Sign Up
Newsletter Signup
Free Fodor's Newsletter

Subscribe today for weekly travel inspiration, tips, and special offers.

Passport: Your weekly travel wrap-up
Today's Departure: Your daily dose of travel inspiration

Beijing to Shanghai Sights

Eight Outer Monasteries

  • North of the Imperial Summer Villa
  • Chengde
  • Religious Building/Site/Shrine

Updated 09/04/2014

Fodor's Review

Grouped on the eastern and northern slopes of the Mountain Resort, this collection of temples offers a powerful insight into Chengde's role as not just a royal getaway, but as a political arena. Each temple was built to reflect the architectural style of a different minority, so when meetings with rival border groups took place, they provided handy diplomatic currency (the large Tibetan influence was for the benefit of the Mongols, who were devout Lamaists).


of the dozen monasteries originally built during the Qing Dynasty, only eight survive today in good condition (two were destroyed, two are now dilapidated). Just a few are open to the public. Buses No. 6 and 10 take visitors from the Mountain Resort to the eastern and northern temples respectively. If you're strapped for time, though, it's worth prioritising Pu tuo zong cheng Si (aka Temple of Potaraka Doctrine), which is a stunning replica of Tibet's Potala Palace, and Puning Si (aka the Temple of Universal Peace), which is still in use by monks and has a handy hotel attached.

Temple of the Potaraka Doctrine. Started in 1767, the largest of the eight surviving temples in Chengde is modeled on the Potala Monastery in Lhasa, which is why it is known as the Little Potala. Inside the imposing gate is a pavilion housing three stelae, the largest one inscribed in Han, Manchu, Mongolian, and Tibetan languages. Shizigou Lu, 067000. 0314/216–3072. Apr.–Oct. Y80, Nov.–Mar. Y60. Apr.–Oct., daily 8–5; Nov.–Mar., daily 8:30–4:30.

Temple of Universal Happiness. The imagery of Tibetan and Mongol Buddhism played an important role in the political and cultural arenas, especially in court circles, when this temple was built in 1766. The architecture of the main building, the Pavilion of the Brilliance of the Rising Sun (Xuguangge), is similar to Beijing's Temple of Heaven. Look for the high, square, boxlike ceilings with a wooden Tibetan-style mandala motif. On top of the building's outer walls were eight brilliantly painted pagodas supported by lotus flower stands, only one of which remains. The lotus traditionally represents purity, and is a common motif in Buddhist temples. East of Mountain Resort, 067000. Y50. Apr.–Oct., daily 8:00–5:30; Nov.–Mar., daily 8:30–5.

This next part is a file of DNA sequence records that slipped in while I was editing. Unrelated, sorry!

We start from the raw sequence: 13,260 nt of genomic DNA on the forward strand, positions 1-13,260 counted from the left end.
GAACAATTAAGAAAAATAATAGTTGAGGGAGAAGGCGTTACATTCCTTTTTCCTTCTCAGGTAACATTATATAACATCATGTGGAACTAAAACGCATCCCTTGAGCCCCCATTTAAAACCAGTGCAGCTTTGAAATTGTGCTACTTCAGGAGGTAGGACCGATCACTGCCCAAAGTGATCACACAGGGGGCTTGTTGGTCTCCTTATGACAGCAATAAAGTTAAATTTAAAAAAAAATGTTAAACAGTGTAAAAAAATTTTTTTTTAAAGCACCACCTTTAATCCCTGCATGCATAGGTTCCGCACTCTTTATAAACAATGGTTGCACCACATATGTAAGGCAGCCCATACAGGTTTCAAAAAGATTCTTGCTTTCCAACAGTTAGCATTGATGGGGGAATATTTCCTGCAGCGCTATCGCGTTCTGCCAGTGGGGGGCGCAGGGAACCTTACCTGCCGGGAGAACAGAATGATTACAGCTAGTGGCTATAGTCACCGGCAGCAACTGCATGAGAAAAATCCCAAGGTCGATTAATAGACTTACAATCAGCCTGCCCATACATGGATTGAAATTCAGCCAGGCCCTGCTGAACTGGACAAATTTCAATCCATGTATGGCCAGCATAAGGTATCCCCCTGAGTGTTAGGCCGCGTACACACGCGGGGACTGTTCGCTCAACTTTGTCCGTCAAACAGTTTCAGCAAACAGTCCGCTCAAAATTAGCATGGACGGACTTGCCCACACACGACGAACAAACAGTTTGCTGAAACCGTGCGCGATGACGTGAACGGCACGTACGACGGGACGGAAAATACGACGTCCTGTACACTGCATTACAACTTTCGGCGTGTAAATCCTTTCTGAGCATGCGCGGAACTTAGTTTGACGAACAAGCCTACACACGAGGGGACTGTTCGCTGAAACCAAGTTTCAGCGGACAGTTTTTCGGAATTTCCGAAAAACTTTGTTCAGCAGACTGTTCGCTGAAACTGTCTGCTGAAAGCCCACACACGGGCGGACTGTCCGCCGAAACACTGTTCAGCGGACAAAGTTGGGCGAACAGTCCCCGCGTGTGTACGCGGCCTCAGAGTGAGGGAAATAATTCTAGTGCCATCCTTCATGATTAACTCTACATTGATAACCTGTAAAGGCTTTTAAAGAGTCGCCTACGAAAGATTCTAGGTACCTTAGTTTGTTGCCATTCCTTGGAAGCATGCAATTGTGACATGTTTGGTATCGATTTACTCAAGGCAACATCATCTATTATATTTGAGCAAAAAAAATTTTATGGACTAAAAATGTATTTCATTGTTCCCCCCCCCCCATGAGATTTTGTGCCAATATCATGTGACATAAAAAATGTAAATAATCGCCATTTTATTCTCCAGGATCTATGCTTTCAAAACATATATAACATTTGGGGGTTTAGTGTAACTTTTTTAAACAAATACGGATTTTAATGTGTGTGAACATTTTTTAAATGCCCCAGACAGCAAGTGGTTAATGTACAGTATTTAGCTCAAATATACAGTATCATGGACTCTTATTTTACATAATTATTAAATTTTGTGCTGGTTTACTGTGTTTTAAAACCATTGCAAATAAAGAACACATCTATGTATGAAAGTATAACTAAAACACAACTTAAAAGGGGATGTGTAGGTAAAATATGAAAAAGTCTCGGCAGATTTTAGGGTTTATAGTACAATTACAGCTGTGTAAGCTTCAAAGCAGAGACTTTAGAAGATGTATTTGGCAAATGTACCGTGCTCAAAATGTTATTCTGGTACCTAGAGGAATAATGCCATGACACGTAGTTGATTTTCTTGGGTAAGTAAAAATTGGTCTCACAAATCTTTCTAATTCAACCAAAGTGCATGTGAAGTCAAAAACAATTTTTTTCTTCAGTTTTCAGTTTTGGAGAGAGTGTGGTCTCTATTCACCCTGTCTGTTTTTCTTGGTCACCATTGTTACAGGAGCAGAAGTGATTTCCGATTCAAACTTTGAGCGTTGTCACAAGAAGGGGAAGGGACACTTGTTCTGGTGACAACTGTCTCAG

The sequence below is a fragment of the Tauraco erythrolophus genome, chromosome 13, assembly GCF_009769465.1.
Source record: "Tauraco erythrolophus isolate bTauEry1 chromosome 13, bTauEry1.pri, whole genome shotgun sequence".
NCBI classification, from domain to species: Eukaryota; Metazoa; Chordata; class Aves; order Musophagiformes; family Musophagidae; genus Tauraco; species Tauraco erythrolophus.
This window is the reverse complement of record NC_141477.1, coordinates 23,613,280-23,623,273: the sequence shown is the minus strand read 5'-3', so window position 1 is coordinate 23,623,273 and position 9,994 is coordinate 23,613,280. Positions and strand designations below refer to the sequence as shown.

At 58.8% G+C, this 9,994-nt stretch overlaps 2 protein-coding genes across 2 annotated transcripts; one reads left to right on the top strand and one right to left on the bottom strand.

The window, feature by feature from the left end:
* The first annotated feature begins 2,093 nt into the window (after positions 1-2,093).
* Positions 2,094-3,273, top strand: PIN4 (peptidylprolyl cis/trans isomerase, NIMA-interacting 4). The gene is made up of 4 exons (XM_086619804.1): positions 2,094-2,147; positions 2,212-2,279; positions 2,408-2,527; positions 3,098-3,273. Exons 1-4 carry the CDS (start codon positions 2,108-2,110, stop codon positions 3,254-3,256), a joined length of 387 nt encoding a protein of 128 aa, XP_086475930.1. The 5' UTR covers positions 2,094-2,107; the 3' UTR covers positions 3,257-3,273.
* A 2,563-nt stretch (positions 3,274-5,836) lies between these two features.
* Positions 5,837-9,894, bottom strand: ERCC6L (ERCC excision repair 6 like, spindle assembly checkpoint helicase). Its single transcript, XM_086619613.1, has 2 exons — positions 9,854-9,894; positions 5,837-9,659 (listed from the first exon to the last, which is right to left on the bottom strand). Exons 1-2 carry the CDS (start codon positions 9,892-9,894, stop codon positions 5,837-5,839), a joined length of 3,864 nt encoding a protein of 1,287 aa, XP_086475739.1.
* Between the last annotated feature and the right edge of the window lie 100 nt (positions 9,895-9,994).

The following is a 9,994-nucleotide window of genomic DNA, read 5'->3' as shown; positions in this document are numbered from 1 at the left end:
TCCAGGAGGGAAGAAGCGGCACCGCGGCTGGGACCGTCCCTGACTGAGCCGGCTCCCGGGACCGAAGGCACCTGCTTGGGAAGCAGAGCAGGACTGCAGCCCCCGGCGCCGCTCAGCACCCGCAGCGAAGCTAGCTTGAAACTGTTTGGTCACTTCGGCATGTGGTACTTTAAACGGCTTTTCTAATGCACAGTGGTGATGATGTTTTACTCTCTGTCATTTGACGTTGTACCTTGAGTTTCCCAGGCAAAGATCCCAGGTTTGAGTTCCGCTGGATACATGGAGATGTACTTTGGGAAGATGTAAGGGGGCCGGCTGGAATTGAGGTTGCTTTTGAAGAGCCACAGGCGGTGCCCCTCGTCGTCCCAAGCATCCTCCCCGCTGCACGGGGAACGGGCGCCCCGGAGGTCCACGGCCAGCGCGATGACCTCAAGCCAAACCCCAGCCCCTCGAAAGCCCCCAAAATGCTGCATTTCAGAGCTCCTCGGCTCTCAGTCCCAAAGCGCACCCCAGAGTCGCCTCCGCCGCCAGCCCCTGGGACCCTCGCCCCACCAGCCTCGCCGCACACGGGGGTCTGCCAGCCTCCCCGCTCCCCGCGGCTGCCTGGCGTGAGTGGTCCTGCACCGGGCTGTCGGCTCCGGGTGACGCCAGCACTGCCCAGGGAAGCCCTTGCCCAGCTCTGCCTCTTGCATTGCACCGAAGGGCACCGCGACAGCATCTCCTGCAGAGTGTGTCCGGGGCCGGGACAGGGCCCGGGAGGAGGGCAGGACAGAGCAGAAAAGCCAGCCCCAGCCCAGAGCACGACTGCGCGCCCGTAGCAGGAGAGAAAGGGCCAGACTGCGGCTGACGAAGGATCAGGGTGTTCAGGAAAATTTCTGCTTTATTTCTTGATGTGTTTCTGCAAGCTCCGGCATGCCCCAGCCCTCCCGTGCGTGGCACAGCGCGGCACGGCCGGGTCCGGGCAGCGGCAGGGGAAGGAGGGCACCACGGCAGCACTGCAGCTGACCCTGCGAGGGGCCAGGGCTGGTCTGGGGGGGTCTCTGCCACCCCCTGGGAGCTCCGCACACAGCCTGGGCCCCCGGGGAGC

Temple of Universal Peace. This structure on the western banks of the Wulie River is an interesting blend of traditional Chinese temple and Buddhist monastery. The temple was built in 1755 during the reign of Emperor Qianlong and modeled on the Samye Temple, the earliest Buddhist monastery in Tibet. Particularly awe-inspiring is the 72-foot-tall statue of Guanyin, a Buddhist deity of compassion. Puning Si Lu, 067000. 0314/205–8209 or. Apr.–Oct. Y80; Nov.–Mar. Y60. Apr.–Oct., daily 8:00–5:30; Nov.–Mar., daily 8:30–5.

Read More

Sight Information


North of the Imperial Summer Villa, Chengde, 067000, China



Sight Details:

  • Apr–Oct Y80; Nov–Mar Y60
  • Apr.–Oct., daily 8:00–5:30; Nov.–Mar., daily 8:30–5

Updated 09/04/2014


What's Nearby

  • Hotels
  • Restaurants
  • Sights

See all sights in Beijing to Shanghai

Add Your Own Review

When did you go?

Minimum 200 character count

How many stars would you give?




Don't Miss